Brian Henneman's
KR-2

Photos and story by Jack Cox

Voted the best Low Wing homebuilt and the one with the Best Interior at Sun 'N Fun this past March, Brian Henneman's mildly modified KR-2 obviously qualifies as a candidate for coverage here on the pages of SPORT AVIATION ... as does Brian, himself. Still another of you amazing EAAers who manage to come up with a trophy winner on your very first try at building an airplane, he is most deserving of your figurative applause as you read this article and in actual fact when you meet him at flyins this summer.

Brian began building his KR-2 just before Oshkosh '80 and could have flown it to the next year's Convention. The first flight was on July 23, 1981 and FAA lifted its restrictions on August 6 -- still time for the final weekend of Oshkosh '81. He was sorely tempted, but after a lot of soul searching, decided not to risk a 450 mile cross country until he had acquired the experience with the airplane, its engine and systems he felt he should have. There was Sun 'N Fun the following March and Oshkosh '82 -- reasonably far enough down the road to allow him to work out any bugs that might develop, yet close enough to provide incentive to keep his test program in high gear.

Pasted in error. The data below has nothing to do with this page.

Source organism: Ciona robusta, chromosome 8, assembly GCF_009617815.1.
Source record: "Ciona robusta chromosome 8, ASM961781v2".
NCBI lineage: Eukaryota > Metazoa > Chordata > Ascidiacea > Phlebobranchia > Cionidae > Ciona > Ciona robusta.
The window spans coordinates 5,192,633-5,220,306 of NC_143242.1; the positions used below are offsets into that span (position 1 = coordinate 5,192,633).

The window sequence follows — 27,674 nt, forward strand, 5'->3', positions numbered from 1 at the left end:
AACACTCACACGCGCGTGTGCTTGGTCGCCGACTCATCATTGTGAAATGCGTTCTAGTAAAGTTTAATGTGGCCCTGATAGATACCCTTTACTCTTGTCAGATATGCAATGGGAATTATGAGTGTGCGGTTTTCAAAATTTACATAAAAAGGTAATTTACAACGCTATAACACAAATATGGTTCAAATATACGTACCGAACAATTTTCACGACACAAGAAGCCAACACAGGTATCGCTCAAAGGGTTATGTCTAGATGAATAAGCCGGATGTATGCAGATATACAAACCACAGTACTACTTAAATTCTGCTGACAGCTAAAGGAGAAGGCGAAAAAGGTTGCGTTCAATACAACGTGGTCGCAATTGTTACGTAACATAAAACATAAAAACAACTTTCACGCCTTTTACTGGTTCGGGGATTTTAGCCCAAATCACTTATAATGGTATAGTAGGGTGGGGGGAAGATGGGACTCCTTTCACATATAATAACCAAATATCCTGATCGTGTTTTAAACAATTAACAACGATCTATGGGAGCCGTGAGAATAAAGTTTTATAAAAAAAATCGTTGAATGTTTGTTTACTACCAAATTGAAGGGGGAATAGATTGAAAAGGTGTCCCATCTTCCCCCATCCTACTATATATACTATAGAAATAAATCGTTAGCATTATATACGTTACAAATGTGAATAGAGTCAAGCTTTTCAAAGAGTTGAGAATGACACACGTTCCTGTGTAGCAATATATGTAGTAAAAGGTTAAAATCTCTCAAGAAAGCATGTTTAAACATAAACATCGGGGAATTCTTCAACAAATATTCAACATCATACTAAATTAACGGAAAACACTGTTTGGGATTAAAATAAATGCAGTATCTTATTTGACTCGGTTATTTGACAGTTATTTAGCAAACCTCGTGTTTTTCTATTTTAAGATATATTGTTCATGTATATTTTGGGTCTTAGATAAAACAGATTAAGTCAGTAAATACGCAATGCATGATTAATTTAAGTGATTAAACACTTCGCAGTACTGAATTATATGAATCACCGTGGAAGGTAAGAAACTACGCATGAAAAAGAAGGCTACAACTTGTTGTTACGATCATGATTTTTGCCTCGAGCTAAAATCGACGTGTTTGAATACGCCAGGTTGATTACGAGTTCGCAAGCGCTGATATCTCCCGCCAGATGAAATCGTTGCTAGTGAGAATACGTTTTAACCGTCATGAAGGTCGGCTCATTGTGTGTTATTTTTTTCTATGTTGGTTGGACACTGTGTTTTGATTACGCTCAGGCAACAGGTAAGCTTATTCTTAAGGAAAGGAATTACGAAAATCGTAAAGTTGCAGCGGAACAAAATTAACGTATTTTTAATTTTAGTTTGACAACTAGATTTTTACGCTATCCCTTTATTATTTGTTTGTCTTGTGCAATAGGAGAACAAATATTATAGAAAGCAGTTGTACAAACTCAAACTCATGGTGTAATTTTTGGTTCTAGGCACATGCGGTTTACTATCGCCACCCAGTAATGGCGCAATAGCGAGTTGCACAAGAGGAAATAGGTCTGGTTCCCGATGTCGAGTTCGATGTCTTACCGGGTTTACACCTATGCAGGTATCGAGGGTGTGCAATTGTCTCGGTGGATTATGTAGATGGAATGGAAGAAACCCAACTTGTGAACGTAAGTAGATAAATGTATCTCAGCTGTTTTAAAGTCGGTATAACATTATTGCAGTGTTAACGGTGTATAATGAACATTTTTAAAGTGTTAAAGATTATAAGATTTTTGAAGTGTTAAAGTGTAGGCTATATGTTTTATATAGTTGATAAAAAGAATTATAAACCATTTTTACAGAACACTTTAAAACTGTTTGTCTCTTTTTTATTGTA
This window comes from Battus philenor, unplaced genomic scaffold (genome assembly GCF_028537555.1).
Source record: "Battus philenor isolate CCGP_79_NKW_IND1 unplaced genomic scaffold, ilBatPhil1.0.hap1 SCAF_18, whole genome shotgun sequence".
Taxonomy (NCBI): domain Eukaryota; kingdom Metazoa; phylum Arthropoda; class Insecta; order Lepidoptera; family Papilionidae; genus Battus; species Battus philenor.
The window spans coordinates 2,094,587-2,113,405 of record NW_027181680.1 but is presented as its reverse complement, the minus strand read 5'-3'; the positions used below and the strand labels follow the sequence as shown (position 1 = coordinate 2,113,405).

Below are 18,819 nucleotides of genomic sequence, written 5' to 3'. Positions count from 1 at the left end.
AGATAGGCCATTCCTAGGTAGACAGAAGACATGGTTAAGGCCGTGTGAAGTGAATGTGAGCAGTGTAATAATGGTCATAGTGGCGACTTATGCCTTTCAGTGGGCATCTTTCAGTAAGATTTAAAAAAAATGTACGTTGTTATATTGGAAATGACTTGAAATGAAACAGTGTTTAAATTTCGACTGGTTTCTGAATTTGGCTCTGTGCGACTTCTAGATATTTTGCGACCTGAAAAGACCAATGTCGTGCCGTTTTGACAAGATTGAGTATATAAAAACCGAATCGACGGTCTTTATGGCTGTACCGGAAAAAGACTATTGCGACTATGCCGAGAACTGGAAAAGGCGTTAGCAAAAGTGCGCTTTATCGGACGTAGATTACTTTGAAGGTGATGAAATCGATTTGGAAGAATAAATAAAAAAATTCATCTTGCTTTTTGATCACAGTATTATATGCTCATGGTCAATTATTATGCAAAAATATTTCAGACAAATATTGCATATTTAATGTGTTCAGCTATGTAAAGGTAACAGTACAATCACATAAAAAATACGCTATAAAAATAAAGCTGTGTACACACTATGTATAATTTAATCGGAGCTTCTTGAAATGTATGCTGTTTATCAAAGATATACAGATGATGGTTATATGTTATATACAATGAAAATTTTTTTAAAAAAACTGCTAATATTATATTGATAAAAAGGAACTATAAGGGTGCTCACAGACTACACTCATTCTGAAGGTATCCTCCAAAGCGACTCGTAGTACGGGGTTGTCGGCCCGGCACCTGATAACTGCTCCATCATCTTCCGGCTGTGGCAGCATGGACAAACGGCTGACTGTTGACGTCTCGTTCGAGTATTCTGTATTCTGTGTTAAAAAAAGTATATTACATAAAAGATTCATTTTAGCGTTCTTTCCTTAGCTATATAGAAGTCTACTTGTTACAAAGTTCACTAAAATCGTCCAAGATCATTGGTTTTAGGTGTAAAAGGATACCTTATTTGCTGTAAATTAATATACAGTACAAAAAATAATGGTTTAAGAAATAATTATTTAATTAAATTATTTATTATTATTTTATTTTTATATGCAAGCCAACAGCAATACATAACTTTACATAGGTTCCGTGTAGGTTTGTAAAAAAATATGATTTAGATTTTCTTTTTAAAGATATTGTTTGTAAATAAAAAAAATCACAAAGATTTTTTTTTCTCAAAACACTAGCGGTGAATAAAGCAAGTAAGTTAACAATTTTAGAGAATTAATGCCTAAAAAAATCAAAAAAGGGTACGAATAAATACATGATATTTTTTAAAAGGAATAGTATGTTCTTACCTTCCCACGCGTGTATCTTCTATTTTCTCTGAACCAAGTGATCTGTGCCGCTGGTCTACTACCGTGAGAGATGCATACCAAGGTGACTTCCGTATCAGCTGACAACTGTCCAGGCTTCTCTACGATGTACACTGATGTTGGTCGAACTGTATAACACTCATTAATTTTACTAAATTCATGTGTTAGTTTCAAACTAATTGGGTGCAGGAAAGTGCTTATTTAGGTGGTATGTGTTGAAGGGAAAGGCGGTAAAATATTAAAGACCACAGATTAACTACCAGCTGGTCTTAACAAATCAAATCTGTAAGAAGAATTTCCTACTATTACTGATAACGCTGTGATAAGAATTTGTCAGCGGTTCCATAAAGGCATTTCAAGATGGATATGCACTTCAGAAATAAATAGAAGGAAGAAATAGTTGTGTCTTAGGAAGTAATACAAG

When Brian and his wife, Debbie, touched down at Lakeland in March, they were some 1300 miles from their home in Clarinda, Iowa -- their longest cross-country flight to date. The KR had 112 hours in its logs ... and Brian had about 250 in his, most of which had been in a Cessna 150. A few hours in a Cub and a Super Cub had been his only tail dragging experience prior to strapping into the KR-2. He had done a lot of taxiing and some lift offs into ground effect before attempting his first out-of-the-pattern excursion, however, so when it happened, there were no surprises and no problems. The first flight lasted 30 minutes and several more flights were made that day. The airplane had been built so carefully and so accurately that, to this day, no trim adjustments in any axis have been necessary.